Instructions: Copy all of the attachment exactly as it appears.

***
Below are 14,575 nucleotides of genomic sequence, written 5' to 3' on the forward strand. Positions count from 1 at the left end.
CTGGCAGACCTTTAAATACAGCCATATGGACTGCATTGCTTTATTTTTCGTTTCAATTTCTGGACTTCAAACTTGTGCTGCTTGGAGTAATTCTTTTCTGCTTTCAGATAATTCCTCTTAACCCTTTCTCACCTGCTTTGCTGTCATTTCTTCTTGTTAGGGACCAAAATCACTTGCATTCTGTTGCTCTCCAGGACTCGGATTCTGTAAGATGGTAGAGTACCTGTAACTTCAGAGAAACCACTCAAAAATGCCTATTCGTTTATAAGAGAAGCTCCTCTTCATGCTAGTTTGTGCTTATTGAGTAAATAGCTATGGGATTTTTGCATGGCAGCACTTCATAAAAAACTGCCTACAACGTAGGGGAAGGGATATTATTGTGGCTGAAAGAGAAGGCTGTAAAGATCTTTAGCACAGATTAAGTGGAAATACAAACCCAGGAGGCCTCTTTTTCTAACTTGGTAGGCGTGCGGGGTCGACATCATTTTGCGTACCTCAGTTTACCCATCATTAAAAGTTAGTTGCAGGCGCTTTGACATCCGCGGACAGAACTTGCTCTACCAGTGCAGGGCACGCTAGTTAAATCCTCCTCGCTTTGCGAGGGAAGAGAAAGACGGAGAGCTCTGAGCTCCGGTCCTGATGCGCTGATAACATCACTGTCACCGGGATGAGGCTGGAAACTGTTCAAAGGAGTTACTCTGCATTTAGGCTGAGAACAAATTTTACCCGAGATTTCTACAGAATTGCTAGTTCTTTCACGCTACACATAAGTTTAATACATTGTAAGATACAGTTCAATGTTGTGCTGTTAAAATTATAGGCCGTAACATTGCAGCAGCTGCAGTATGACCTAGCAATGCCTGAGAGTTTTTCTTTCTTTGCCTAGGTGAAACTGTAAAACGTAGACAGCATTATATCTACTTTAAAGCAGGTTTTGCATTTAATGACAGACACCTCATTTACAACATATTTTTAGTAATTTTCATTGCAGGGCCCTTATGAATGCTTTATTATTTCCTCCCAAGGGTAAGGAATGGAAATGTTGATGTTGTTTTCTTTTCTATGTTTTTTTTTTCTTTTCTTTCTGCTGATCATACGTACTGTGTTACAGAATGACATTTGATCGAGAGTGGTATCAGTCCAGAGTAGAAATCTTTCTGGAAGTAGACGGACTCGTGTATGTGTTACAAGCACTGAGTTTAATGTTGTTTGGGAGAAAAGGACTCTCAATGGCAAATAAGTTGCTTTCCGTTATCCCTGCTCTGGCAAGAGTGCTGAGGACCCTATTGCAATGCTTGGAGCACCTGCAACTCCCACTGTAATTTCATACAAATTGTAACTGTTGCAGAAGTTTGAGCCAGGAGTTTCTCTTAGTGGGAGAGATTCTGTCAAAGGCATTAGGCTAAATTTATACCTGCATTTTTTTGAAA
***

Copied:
Below are 14,575 nucleotides of genomic sequence, written 5' to 3' on the forward strand. Positions count from 1 at the left end.
CTGGCAGACCTTTAAATACAGCCATATGGACTGCATTGCTTTATTTTTCGTTTCAATTTCTGGACTTCAAACTTGTGCTGCTTGGAGTAATTCTTTTCTGCTTTCAGATAATTCCTCTTAACCCTTTCTCACCTGCTTTGCTGTCATTTCTTCTTGTTAGGGACCAAAATCACTTGCATTCTGTTGCTCTCCAGGACTCGGATTCTGTAAGATGGTAGAGTACCTGTAACTTCAGAGAAACCACTCAAAAATGCCTATTCGTTTATAAGAGAAGCTCCTCTTCATGCTAGTTTGTGCTTATTGAGTAAATAGCTATGGGATTTTTGCATGGCAGCACTTCATAAAAAACTGCCTACAACGTAGGGGAAGGGATATTATTGTGGCTGAAAGAGAAGGCTGTAAAGATCTTTAGCACAGATTAAGTGGAAATACAAACCCAGGAGGCCTCTTTTTCTAACTTGGTAGGCGTGCGGGGTCGACATCATTTTGCGTACCTCAGTTTACCCATCATTAAAAGTTAGTTGCAGGCGCTTTGACATCCGCGGACAGAACTTGCTCTACCAGTGCAGGGCACGCTAGTTAAATCCTCCTCGCTTTGCGAGGGAAGAGAAAGACGGAGAGCTCTGAGCTCCGGTCCTGATGCGCTGATAACATCACTGTCACCGGGATGAGGCTGGAAACTGTTCAAAGGAGTTACTCTGCATTTAGGCTGAGAACAAATTTTACCCGAGATTTCTACAGAATTGCTAGTTCTTTCACGCTACACATAAGTTTAATACATTGTAAGATACAGTTCAATGTTGTGCTGTTAAAATTATAGGCCGTAACATTGCAGCAGCTGCAGTATGACCTAGCAATGCCTGAGAGTTTTTCTTTCTTTGCCTAGGTGAAACTGTAAAACGTAGACAGCATTATATCTACTTTAAAGCAGGTTTTGCATTTAATGACAGACACCTCATTTACAACATATTTTTAGTAATTTTCATTGCAGGGCCCTTATGAATGCTTTATTATTTCCTCCCAAGGGTAAGGAATGGAAATGTTGATGTTGTTTTCTTTTCTATGTTTTTTTTTTCTTTTCTTTCTGCTGATCATACGTACTGTGTTACAGAATGACATTTGATCGAGAGTGGTATCAGTCCAGAGTAGAAATCTTTCTGGAAGTAGACGGACTCGTGTATGTGTTACAAGCACTGAGTTTAATGTTGTTTGGGAGAAAAGGACTCTCAATGGCAAATAAGTTGCTTTCCGTTATCCCTGCTCTGGCAAGAGTGCTGAGGACCCTATTGCAATGCTTGGAGCACCTGCAACTCCCACTGTAATTTCATACAAATTGTAACTGTTGCAGAAGTTTGAGCCAGGAGTTTCTCTTAGTGGGAGAGATTCTGTCAAAGGCATTAGGCTAAATTTATACCTGCATTTTTTTGAAA